The part that you quoted is definitely not a false dichotomy. Like I said, you probably lack the experience to comprehend that part. However, I'm beginning to see the justification behind your early termination clause if most teachers here say that in their experience 99% of the students stop because they add other activities (and can afford them obviously) and then have no time left for piano lessons. So if its impossible to find replacements (students) easily in your experience, the early termination fee is probably justified. Losing interest is a different matter. My point still holds about the poor man's kid losing interest. That kid, by virtue of being a human being, is likely to lose interest too. Early termination clauses can deter poor people from enrolling their kids. Exploratory 3 month programs definitely help but what happens after those 3 months? Say a child still expresses interest at the end of the exploratory period. We all know that just because a kid goes to 10 lessons over 3 months does not necessarily mean that the kid will go to 40 lessons over a year with the same kind of interest. So in a way, exploratory programs don't address that problem completely. I'm not saying that it is entirely your responsibility but some teachers might opt to not have such clauses just to do their bit in promoting equality of opportunities.

We can go on and on about this and reach no consensus because it is not an easy matter to come out with a clear black/white picture of. Also, the teachers in this forum have an obvious side that they will take, from the nature of the posts I've seen here. That is in a way social predispositions that you guys need in order to be successful in navigating the social system, so its only natural that you take a certain side. We are all programmed to do that (either genetically or via social evolution).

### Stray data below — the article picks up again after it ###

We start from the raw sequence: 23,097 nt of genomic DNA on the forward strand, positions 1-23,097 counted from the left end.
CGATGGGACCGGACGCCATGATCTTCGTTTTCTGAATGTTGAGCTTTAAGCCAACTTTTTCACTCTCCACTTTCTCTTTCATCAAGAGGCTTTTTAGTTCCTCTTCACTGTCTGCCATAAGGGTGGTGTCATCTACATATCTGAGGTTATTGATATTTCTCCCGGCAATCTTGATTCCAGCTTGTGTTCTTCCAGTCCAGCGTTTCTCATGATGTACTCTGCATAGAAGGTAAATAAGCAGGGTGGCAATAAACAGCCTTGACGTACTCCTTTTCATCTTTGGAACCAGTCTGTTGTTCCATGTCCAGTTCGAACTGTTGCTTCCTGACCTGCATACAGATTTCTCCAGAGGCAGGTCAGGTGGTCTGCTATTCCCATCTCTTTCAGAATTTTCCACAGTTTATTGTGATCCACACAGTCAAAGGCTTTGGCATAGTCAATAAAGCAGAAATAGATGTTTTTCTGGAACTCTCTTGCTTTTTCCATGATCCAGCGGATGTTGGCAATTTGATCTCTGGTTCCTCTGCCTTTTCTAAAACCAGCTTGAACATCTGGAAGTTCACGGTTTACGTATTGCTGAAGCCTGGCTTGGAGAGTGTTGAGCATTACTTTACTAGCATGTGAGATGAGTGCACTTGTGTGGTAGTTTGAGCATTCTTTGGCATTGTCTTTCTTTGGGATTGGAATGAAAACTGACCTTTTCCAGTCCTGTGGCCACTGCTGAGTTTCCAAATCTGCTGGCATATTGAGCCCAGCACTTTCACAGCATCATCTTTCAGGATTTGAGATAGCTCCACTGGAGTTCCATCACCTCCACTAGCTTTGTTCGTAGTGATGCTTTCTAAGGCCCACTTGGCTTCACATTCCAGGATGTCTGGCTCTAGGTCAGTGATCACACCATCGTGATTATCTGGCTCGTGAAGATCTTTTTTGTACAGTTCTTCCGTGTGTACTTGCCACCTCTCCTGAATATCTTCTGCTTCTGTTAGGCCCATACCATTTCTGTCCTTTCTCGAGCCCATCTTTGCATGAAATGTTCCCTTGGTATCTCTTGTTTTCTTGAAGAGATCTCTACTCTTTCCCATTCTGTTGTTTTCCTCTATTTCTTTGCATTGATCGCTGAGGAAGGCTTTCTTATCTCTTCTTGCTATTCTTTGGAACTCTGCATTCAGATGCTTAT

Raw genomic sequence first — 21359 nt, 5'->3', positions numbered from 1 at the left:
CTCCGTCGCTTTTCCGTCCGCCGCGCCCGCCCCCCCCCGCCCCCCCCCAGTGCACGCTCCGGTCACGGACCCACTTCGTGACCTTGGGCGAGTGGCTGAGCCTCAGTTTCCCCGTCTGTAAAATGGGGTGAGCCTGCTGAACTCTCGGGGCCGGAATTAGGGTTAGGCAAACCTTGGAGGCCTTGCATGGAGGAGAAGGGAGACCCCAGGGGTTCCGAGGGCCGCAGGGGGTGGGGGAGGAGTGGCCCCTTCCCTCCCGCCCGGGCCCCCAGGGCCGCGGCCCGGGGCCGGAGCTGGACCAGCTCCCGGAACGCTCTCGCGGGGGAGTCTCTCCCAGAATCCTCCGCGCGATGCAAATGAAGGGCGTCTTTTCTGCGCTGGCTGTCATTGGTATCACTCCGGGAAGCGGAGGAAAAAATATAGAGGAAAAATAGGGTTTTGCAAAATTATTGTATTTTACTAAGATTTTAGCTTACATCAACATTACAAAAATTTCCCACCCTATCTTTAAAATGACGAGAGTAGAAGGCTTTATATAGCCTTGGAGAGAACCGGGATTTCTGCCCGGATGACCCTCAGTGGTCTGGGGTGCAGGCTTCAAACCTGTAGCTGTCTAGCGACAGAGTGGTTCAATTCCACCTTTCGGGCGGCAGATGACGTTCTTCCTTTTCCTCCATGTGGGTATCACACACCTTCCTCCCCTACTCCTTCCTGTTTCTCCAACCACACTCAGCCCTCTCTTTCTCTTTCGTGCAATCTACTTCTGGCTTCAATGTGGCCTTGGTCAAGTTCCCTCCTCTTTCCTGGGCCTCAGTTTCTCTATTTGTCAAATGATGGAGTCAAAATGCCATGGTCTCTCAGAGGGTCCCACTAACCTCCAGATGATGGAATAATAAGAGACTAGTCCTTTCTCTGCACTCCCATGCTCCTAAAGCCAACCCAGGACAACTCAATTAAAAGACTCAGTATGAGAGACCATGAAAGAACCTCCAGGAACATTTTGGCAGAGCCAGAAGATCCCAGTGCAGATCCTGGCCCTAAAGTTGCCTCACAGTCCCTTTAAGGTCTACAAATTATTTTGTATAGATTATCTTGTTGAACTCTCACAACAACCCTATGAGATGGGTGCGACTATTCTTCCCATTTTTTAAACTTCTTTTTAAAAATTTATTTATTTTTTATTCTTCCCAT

_________________________
Current:
Beethoven: Sonata Op.31, No.2 ("Tempest")
Debussy: Danseuses de Delphes (Prelude 1, Book 1)
Next in line:
Chopin: Ballade No. 1 in G minor, Op.23
Debussy: Le vent dans la plaine (Prelude 3, Book 1)
Debussy: Les sons et les parfums tournent dans l'air du soir (Prelude 4, Book 1)

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#1641444 - 03/15/11 11:57 AM Re: "Leave of Absence" Policy? [Re: liszt85]
rocket88 Offline
3000 Post Club Member

Registered: 09/04/06
Posts: 3158
Originally Posted By: liszt85
However, I'm beginning to see the justification behind your early termination clause if most teachers here say that in their experience 99% of the students stop because they add other activities (and can afford them obviously) and then have no time left for piano lessons.


Wrong assumption. The primary reason students leave is because they lose interest, not because they have other activities added by their allegedly rich parents.

With most of my students piano is either the only activity, or one of only two other activities, the other usually a sport, which is seasonal. But then, I do not live in an affluent area, or an affluent state.

Quote:
Losing interest is a different matter.


Once again, students losing interest is the always the overwhelming main thing.
_________________________
Music teacher and piano player.

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#1641446 - 03/15/11 12:01 PM Re: "Leave of Absence" Policy? [Re: rocket88]
liszt85 Offline
3000 Post Club Member

Registered: 08/26/08
Posts: 3159
Originally Posted By: rocket88
Originally Posted By: liszt85
However, I'm beginning to see the justification behind your early termination clause if most teachers here say that in their experience 99% of the students stop because they add other activities (and can afford them obviously) and then have no time left for piano lessons.


Wrong. The primary reason students leave because they lose interest, not because they have other activities added by their allegedly rich parents.

With most of my students piano is either the only activity, or one of only two other activities, the other being a sport, which is seasonal.

Losing interest is a different matter.